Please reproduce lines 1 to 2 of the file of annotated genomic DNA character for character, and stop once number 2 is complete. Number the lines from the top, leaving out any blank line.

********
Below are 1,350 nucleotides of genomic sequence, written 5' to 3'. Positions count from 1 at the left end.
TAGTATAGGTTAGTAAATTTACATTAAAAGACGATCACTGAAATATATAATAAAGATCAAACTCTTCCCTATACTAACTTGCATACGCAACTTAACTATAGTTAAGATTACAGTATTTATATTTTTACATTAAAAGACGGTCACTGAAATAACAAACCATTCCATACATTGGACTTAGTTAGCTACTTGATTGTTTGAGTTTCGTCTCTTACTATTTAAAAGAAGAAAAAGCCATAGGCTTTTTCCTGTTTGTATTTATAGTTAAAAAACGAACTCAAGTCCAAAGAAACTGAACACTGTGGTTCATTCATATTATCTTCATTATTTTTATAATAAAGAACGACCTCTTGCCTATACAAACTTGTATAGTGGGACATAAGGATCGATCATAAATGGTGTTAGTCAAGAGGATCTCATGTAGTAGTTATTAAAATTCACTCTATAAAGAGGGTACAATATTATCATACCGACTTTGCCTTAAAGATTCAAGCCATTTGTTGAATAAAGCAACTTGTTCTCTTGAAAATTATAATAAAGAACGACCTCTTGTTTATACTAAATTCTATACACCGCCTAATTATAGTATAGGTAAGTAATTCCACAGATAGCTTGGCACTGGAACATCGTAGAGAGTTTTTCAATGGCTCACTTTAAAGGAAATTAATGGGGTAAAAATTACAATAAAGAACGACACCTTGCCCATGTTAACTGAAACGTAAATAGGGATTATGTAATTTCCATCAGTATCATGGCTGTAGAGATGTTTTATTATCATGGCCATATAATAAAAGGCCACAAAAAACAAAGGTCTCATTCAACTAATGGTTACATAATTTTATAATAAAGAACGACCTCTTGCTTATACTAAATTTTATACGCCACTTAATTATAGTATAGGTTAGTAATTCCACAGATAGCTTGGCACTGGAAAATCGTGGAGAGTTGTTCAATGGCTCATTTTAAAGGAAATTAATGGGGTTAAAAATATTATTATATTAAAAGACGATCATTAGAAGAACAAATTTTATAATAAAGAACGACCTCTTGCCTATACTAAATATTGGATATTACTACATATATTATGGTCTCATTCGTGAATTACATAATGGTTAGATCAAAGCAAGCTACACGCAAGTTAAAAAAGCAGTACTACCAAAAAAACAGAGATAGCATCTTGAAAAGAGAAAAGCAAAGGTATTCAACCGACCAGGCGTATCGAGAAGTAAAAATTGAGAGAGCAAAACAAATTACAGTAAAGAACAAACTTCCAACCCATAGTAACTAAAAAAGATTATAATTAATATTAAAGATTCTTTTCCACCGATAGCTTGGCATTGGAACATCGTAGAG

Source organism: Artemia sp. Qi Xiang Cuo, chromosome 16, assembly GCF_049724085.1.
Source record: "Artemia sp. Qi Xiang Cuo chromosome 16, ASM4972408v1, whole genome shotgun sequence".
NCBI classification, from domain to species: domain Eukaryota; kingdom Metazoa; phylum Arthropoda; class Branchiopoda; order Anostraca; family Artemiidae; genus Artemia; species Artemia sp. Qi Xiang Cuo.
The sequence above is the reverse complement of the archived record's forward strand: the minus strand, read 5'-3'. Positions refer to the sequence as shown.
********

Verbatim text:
Below are 1,350 nucleotides of genomic sequence, written 5' to 3'. Positions count from 1 at the left end.
TAGTATAGGTTAGTAAATTTACATTAAAAGACGATCACTGAAATATATAATAAAGATCAAACTCTTCCCTATACTAACTTGCATACGCAACTTAACTATAGTTAAGATTACAGTATTTATATTTTTACATTAAAAGACGGTCACTGAAATAACAAACCATTCCATACATTGGACTTAGTTAGCTACTTGATTGTTTGAGTTTCGTCTCTTACTATTTAAAAGAAGAAAAAGCCATAGGCTTTTTCCTGTTTGTATTTATAGTTAAAAAACGAACTCAAGTCCAAAGAAACTGAACACTGTGGTTCATTCATATTATCTTCATTATTTTTATAATAAAGAACGACCTCTTGCCTATACAAACTTGTATAGTGGGACATAAGGATCGATCATAAATGGTGTTAGTCAAGAGGATCTCATGTAGTAGTTATTAAAATTCACTCTATAAAGAGGGTACAATATTATCATACCGACTTTGCCTTAAAGATTCAAGCCATTTGTTGAATAAAGCAACTTGTTCTCTTGAAAATTATAATAAAGAACGACCTCTTGTTTATACTAAATTCTATACACCGCCTAATTATAGTATAGGTAAGTAATTCCACAGATAGCTTGGCACTGGAACATCGTAGAGAGTTTTTCAATGGCTCACTTTAAAGGAAATTAATGGGGTAAAAATTACAATAAAGAACGACACCTTGCCCATGTTAACTGAAACGTAAATAGGGATTATGTAATTTCCATCAGTATCATGGCTGTAGAGATGTTTTATTATCATGGCCATATAATAAAAGGCCACAAAAAACAAAGGTCTCATTCAACTAATGGTTACATAATTTTATAATAAAGAACGACCTCTTGCTTATACTAAATTTTATACGCCACTTAATTATAGTATAGGTTAGTAATTCCACAGATAGCTTGGCACTGGAAAATCGTGGAGAGTTGTTCAATGGCTCATTTTAAAGGAAATTAATGGGGTTAAAAATATTATTATATTAAAAGACGATCATTAGAAGAACAAATTTTATAATAAAGAACGACCTCTTGCCTATACTAAATATTGGATATTACTACATATATTATGGTCTCATTCGTGAATTACATAATGGTTAGATCAAAGCAAGCTACACGCAAGTTAAAAAAGCAGTACTACCAAAAAAACAGAGATAGCATCTTGAAAAGAGAAAAGCAAAGGTATTCAACCGACCAGGCGTATCGAGAAGTAAAAATTGAGAGAGCAAAACAAATTACAGTAAAGAACAAACTTCCAACCCATAGTAACTAAAAAAGATTATAATTAATATTAAAGATTCTTTTCCACCGATAGCTTGGCATTGGAACATCGTAGAG